My Quintessential College Carb

by Heaven Chu


I was lucky enough to grow up in a family that put a heavy emphasis on whole foods and home cooked meals. They used food as a medium to keep me connected to my Korean culture. We went to Korean markets, farms, and stores where I was immersed into a whole new world of produce. From fern brake to bellflower root, I was introduced to many plants I had never seen in American grocery stores. 


Growing up as a Korean-American, I was exposed to both Western and Eastern influences in cooking. However, the foreign nature of East Asian foods made me more intrigued about the ingredients used. Whenever we went to Korean markets, I tried to familiarize myself with the different types of produce and link them to common dishes I would eat at home. For example, daikon (Raphanus sativus) is a specific type of radish that is cut into cubes, seasoned with spices, and fermented. The result is a spicy and tangy side dish called kkadugi, or Korean radish kimchi.


The one plant that I never leave the market without is the Japanese, or Murasaki, sweet potato (Ipomoea batatas). There are thousands of varieties of the sweet potato. They come in a wide range of skin and flesh colors, including white, orange, yellow, and purple. Unlike the name suggests, the sweet potato is not related to the potato at all. The sweet potato is in the Morning Glory family and the potato itself is a modified root used by the plant for storing nutrients. Water spinach, a popular vegetable in Chinese cuisine, is also part of this family. A white potato (Solanum tuberosum) is in the Nightshade family and is a modified stem. Other common plants in the Nightshade family include tomatoes and bell peppers.

Sweet potato (Ipomoea batatas) flower

You may be wondering, what is so special about a Japanese sweet potato? Aren’t all sweet potatoes basically the same thing? No! In fact, I never liked the standard orange fleshed sweet potato that most people are familiar with—they were too sweet and mushy for my liking. I actively avoided them during Thanksgiving, more so if they were topped with brown sugar and marshmallows.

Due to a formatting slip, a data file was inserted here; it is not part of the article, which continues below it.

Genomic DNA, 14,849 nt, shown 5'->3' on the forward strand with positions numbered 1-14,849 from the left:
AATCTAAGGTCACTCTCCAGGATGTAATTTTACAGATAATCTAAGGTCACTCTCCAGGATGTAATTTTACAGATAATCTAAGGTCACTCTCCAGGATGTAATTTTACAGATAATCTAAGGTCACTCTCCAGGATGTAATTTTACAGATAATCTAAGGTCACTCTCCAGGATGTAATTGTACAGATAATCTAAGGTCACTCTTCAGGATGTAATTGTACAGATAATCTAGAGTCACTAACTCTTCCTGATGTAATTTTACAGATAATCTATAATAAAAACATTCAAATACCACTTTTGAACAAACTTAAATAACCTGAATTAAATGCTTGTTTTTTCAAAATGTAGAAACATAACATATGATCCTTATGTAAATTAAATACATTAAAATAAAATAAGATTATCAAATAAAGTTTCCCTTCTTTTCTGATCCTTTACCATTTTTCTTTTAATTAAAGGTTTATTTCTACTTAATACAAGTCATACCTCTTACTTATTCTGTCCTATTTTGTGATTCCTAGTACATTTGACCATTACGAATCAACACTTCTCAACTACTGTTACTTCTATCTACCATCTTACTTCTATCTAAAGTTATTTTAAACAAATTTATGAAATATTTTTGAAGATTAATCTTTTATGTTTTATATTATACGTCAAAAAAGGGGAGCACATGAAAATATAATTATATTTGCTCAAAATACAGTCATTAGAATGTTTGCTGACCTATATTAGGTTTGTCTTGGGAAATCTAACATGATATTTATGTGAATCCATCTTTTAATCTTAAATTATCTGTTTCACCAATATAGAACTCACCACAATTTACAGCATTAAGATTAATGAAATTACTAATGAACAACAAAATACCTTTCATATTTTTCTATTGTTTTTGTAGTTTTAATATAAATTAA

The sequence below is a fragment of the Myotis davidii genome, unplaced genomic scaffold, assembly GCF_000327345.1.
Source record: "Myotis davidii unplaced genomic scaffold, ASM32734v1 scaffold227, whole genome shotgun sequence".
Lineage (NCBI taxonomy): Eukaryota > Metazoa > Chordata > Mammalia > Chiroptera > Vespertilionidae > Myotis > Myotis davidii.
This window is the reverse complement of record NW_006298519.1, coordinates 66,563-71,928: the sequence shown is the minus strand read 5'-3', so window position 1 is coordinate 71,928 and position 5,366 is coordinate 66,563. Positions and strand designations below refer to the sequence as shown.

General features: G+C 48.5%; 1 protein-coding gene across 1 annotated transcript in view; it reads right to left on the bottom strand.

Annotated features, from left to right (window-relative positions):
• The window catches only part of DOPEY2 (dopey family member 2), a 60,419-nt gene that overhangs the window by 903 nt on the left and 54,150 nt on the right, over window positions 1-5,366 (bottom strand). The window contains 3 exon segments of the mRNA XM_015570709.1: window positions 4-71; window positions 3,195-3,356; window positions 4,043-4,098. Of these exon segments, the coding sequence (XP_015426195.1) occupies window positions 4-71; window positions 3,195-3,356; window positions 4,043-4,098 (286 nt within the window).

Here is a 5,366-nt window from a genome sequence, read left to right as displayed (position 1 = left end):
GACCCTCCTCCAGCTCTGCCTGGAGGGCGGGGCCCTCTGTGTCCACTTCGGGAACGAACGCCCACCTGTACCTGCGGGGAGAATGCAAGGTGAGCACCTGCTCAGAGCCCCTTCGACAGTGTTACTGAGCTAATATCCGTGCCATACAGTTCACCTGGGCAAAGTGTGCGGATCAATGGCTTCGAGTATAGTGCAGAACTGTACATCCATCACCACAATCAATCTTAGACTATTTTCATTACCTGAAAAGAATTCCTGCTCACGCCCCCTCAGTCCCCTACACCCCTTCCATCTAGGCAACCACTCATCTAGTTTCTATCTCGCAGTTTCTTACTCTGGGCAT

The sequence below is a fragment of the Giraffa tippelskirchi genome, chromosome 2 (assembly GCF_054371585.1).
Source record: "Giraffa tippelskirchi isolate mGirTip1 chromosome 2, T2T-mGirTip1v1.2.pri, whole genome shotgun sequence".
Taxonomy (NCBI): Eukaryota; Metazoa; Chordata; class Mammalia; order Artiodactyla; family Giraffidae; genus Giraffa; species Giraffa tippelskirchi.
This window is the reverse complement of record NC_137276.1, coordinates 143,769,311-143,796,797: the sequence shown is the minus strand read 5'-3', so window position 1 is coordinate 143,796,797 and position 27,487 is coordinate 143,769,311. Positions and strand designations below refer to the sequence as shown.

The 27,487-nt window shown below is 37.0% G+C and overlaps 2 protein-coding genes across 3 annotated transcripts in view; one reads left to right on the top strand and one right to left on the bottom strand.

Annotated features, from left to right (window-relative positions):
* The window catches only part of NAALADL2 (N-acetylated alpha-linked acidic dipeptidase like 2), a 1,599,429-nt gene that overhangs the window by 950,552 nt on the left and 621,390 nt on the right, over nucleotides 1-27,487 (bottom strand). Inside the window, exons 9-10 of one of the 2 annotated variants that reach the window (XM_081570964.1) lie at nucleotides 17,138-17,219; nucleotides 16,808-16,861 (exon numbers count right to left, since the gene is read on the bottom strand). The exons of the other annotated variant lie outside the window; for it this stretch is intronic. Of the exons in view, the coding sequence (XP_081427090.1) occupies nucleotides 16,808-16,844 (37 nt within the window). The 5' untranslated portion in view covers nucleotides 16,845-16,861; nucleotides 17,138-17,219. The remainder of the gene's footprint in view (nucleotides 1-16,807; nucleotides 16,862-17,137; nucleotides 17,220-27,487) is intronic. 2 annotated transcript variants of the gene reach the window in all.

The Japanese sweet potato has a firmer, starchy texture with a subtle sweetness. The skin has a reddish-purple hue and golden colored flesh. The Korean (and my favorite) way to prepare Japanese sweet potatoes  is to wrap them in foil and roast them on a fire. The sweet and slightly charred aroma and nutty taste is a perfect winter snack. The true beauty of the Japanese sweet potato lies in its versatility in Korean cuisine. The root can be fried, roasted, boiled, or baked into desserts. The shoots can be prepared with a marinade and different spices as a salad. Even the starch is used to make glass noodles in a very traditional Korean dish called japchae. 

You may be wondering, what is so special about a Japanese sweet potato? Aren’t all sweet potatoes basically the same thing? No! In fact, I never liked the standard orange fleshed sweet potato that most people are familiar with—they were too sweet and mushy for my liking.